With the start of Ramadan on July 9, Muslims around the world are taking part in a fasting ritual that will last for 30 days.
During this time, Muslims don't eat, drink or smoke during daylight hours. And while the focus of the religious holiday isn't necessarily food, it's a time to be grateful for what you have.
"We spend this time breaking bad habits that have formed throughout the year by focusing on good habits we'll try to maintain after Ramadan ends," says Salima Jivraj, founder of Halal Foodie, a Toronto-based community site.
When it comes to breaking your fast, sometimes after an eight or 15-hour day, Jivraj says what you eat depends on your ethnic background and preferred tastes. While dates are the only religious tradition — the Prophet Muhammad used to eat dates to break his fast— most household dinner tables look very different.
And fasting, especially during long hot summer months, also comes with risks. While some physicians say dehydration can be common during this time around the world, Jivraj says overeating is also a concern.
"It’s recommended from religious traditions to ease into eating when you break your fast. Unfortunately, many of us don’t follow this and overeat," she says. "It’s ideal to break your fast with light, healthy foods, then go for prayer, then come back to eat a nutritious meal."
So what do Muslims eat during Ramadan? Here are 10 favourite foods to break a fast:
Because the Prophet Muhammad used to eat dates to break his fast, Muslims often eat them to break their fast as well, says Salima Jivraj, founder of Halal Foodie, a Toronto-based community site for foodies. "These tiny fruits are packed with nutrition, which make them ideal as a fast opener. You can eat them fresh, dried or stuffed with nuts."
Flatbread is also popular and ranges in variety from Middle Eastern pitas, Indian rotis and parathas, Pakistani naan and Malaysian roti canai.
Easy-to-make soups are also a good way to get the much-needed nutritional benefits of vegetables, meats and grains. Harira soup or stew is a common Moroccan dish for Ramadan.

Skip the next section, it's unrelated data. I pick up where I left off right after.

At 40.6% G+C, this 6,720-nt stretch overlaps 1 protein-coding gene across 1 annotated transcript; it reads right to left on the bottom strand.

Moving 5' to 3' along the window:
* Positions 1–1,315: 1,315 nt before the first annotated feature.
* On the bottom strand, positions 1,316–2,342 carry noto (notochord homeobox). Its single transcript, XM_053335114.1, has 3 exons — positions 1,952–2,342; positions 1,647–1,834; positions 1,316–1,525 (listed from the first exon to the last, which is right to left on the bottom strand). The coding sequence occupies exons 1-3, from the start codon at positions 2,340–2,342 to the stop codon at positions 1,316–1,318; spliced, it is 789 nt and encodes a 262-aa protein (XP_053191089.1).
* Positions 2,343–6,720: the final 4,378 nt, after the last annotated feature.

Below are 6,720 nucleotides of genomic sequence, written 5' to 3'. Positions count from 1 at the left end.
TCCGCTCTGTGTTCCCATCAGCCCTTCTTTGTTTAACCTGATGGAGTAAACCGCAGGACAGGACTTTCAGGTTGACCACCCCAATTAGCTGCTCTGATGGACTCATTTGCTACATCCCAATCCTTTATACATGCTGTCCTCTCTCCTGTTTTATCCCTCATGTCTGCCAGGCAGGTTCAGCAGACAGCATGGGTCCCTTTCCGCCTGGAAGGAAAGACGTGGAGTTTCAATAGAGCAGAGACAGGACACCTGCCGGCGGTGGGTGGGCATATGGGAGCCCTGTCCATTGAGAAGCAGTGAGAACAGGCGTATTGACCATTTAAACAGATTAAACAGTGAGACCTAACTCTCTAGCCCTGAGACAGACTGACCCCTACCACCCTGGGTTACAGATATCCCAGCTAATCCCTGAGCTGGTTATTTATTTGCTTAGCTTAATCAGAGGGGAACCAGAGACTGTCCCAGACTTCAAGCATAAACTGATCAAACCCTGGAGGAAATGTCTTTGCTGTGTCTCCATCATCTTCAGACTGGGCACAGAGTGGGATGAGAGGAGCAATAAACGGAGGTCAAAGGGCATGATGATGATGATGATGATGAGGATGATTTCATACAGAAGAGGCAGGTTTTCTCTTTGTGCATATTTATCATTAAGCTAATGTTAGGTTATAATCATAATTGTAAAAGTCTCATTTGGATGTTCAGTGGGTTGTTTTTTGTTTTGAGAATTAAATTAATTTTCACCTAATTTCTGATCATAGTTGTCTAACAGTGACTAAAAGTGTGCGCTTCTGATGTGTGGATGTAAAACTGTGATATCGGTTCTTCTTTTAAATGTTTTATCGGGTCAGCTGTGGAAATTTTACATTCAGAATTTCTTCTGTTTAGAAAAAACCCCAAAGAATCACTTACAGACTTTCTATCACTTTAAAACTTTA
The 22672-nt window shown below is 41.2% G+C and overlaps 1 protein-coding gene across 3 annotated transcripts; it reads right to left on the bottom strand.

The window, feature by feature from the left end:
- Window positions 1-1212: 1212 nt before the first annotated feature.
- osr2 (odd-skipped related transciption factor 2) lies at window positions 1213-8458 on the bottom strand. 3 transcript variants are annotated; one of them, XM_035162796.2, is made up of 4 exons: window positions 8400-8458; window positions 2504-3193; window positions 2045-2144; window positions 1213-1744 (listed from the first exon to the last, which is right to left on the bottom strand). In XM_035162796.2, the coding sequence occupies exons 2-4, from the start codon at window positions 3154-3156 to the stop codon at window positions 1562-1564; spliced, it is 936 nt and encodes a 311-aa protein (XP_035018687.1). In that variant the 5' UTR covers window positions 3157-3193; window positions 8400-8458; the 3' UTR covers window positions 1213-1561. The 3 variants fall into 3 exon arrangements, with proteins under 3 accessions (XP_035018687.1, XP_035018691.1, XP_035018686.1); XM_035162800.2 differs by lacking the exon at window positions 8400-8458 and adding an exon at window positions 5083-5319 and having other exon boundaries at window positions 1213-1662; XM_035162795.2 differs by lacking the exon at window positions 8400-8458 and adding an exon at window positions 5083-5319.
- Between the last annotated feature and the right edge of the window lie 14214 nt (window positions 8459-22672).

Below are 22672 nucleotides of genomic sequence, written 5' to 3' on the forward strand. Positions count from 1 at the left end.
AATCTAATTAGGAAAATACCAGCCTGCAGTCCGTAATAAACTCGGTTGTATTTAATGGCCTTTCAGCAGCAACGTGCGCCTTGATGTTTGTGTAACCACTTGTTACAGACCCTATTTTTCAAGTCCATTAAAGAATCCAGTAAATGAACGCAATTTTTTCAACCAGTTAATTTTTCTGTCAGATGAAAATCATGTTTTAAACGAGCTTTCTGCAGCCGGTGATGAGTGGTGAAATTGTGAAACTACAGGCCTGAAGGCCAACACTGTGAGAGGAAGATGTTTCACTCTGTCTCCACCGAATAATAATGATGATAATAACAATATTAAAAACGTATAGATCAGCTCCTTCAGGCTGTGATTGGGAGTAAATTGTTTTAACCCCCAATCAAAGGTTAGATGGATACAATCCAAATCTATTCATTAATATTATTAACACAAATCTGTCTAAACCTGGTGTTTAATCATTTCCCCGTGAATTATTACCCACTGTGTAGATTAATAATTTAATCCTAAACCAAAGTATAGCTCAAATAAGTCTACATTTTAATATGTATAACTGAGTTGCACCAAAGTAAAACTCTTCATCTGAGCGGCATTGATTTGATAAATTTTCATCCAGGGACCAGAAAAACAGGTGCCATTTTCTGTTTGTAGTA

Besides dates, any fruit is a great option for breaking a fast, Jivraj says. A popular South Asian dish is fruit chaat, which is essentially a spiced fruit salad. "Eating plain hydrating fruits like watermelon and cantaloupe are also really beneficial during long summer fasts."
Tabbouleh, a finely chopped parsley, tomato and onion salad, is light, nutritious and popular in Arab culture.
Sawine is a common dessert eaten during Ramadan. This sweet Trinidadian-style vermicelli dish is made with milk and often nuts.
Deep-fried fritters are also popular, and again, range from country to country. Pakoras (pictured here) are popular in South Asia, while pisang goreng, or banana fritters, are found in Indonesian cuisine.
Hummus is popular in Middle Eastern culture and doesn't contain cholesterol or saturated fats.
Falooda is possibly the most common Ramadan drink for South Asians. It's made with rooh afza (a type of non-alcoholic concentrated rose syrup) mixed in ice water. It can also be topped with tapioca or jelly to create the perfect summer drink.
Other Savoury Foods
Besides fritters, other savory foods include the ever-popular samosa and even bite-sized spring rolls.